We examine the interaction between worker well being and productivity in the ready-made garment sector in Bangladesh. A central characteristic of manufacturing in low-income countries is the need to adjust to continued and varied shocks. These shocks cause output to fall behind the production plan, leading to pressure to increase output and stress in factories. Individual workers also face shocks away from work.
The project is divided into two highly complementary parts. The first identifies how shocks faced by individual workers – “micro shocks” – affect work-level productivity. Workers in low income countries face frequent shocks in their lives – from sickness of children, health of parents, floods caused by a lack of infrastructure, and so forth. Workers in the Bangladeshi Garment sector - young, relatively uneducated migrant women - are likely to experience particularly limited access to mechanisms to cope with these shocks. These workers are often migrants from other regions, lacking dense local family networks, conditions which make dealing with shocks more difficult. The individual shocks may distract attention from work and lower productivity. We examine how these two types of shocks interact. Working with selected factories, we will survey a sample of workers to elicit information on shocks they face at home. The suveys are based on the “daily hassles” scale and the health / conflict inventory used in the Swiss household panel.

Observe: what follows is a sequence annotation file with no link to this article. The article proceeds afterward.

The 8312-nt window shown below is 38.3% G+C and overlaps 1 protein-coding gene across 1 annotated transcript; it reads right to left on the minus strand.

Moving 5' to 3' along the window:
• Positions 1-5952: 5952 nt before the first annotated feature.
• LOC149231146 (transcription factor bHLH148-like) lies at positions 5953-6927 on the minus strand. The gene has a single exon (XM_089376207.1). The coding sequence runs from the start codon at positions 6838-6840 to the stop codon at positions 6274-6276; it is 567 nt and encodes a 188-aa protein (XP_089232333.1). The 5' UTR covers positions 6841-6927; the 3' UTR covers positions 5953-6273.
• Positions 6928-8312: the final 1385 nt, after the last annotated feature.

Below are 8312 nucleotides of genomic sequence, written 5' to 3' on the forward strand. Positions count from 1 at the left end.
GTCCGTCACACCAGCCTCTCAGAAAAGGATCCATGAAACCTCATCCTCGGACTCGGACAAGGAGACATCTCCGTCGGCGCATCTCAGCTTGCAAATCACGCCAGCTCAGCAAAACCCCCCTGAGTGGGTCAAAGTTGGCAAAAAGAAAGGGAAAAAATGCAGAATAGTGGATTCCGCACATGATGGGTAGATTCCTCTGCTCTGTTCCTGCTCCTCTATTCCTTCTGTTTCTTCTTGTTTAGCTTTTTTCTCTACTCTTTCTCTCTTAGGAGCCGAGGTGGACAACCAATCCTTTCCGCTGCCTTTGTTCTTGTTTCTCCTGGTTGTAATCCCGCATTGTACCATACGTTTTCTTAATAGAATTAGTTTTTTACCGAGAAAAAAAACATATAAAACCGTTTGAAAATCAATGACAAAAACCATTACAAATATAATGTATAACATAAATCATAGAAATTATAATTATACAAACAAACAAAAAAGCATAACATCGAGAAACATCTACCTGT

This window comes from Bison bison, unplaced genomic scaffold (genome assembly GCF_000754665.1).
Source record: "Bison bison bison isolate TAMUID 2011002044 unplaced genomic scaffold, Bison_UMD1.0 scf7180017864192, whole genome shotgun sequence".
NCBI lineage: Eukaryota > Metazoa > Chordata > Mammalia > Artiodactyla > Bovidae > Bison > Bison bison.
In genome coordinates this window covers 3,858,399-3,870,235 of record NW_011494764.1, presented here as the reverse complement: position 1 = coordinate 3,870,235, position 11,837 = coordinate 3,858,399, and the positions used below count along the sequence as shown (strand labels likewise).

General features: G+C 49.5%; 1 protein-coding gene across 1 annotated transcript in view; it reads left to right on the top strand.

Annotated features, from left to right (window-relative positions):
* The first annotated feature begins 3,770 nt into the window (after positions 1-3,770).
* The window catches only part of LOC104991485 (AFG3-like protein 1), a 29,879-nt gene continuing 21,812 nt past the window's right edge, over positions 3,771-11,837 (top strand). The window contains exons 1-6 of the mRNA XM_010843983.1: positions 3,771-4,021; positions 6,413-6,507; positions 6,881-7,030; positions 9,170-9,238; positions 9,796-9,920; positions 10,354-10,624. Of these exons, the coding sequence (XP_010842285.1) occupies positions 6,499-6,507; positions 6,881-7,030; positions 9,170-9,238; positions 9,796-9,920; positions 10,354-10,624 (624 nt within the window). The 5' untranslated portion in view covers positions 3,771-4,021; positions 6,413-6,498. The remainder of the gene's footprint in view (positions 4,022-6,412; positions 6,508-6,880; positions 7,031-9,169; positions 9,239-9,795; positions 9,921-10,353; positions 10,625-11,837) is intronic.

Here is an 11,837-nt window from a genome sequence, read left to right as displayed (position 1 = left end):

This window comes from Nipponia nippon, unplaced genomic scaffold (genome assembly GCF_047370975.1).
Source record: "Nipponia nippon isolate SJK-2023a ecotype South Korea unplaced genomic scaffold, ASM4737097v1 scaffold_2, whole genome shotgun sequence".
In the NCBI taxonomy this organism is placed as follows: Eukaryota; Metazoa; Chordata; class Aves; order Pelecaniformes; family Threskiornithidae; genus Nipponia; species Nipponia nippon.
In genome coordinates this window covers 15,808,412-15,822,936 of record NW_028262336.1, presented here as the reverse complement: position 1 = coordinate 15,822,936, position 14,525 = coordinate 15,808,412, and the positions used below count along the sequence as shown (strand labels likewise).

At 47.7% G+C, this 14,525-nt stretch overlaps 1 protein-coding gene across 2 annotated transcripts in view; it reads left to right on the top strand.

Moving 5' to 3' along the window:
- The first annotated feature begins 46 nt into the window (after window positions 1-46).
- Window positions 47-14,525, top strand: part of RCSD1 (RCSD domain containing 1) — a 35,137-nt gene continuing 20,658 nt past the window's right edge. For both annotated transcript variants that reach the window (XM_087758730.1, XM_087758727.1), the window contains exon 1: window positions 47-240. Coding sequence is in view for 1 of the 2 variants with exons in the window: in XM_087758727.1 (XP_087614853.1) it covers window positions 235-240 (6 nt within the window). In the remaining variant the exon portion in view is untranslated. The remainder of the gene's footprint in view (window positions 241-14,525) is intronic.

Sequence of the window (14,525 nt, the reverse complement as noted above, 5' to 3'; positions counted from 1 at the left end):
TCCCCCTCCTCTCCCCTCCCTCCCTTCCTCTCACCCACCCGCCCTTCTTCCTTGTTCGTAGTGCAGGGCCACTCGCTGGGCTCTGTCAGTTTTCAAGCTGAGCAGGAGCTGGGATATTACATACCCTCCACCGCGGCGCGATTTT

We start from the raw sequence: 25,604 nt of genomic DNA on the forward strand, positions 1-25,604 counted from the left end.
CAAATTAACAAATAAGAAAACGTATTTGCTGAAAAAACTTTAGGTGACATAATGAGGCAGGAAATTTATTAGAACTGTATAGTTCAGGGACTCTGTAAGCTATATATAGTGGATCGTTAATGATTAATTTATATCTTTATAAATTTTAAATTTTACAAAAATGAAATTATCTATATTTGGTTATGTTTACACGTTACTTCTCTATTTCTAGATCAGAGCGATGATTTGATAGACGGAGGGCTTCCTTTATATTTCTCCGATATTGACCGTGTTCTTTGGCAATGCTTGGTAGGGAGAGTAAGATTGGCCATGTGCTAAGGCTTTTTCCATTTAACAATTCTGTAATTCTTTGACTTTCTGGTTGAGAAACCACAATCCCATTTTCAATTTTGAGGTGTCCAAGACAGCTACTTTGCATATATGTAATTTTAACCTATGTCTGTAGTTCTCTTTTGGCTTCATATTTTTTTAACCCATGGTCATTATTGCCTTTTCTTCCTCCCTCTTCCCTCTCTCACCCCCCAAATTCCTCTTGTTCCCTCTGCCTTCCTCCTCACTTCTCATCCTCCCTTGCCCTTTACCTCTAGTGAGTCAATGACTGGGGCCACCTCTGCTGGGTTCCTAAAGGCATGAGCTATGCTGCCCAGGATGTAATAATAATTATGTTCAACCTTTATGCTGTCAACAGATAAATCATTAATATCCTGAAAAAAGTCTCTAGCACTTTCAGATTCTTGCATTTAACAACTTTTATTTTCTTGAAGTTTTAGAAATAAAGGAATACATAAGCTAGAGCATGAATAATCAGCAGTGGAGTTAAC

The second part of the project examines the interaction between micro-shocks and “macro shocks” faced by the factories themselves. At the macro level, our analysis combines data from two sources. First, we have begun collecting data on disruptions which might be expected to affect productivity at the factory level. These include incidences related to political or labour disputes – e.g., hartals and other strikes – and incidences related to infrastructure – e.g., road and port closures from inundations and accidents. Between February 2012 and January 2013, we find 92 events that had an impact on activity in the garment sector. These data on shocks are matched with a truly unique set of data containing detailed, line-level production data for roughly 65 factories, covering various periods of time from October 2011 to the present. These data come from on-going projects involving training of line supervisors. Combined with the shocks data, these detailed production data will allow us to understand how factories adjust production to shocks.
The effects on productivity of micro and macro shocks are each interesting, but we are also interested in the interaction between the two. If production pressure causes stress which is carried home, then production pressure may increase the incidents of shocks outside the factory, which may then result in a reduction of productivity in the factory and further production pressures. Studying the two in a combined fashion would allow us to examine the feedback channels. From a policy perspective, the results will shed light on which HR practices, if any, and aspects of social compliance programs have the potential to provide greatest improvements in well-being in an industry so prone to production shocks and disruptions.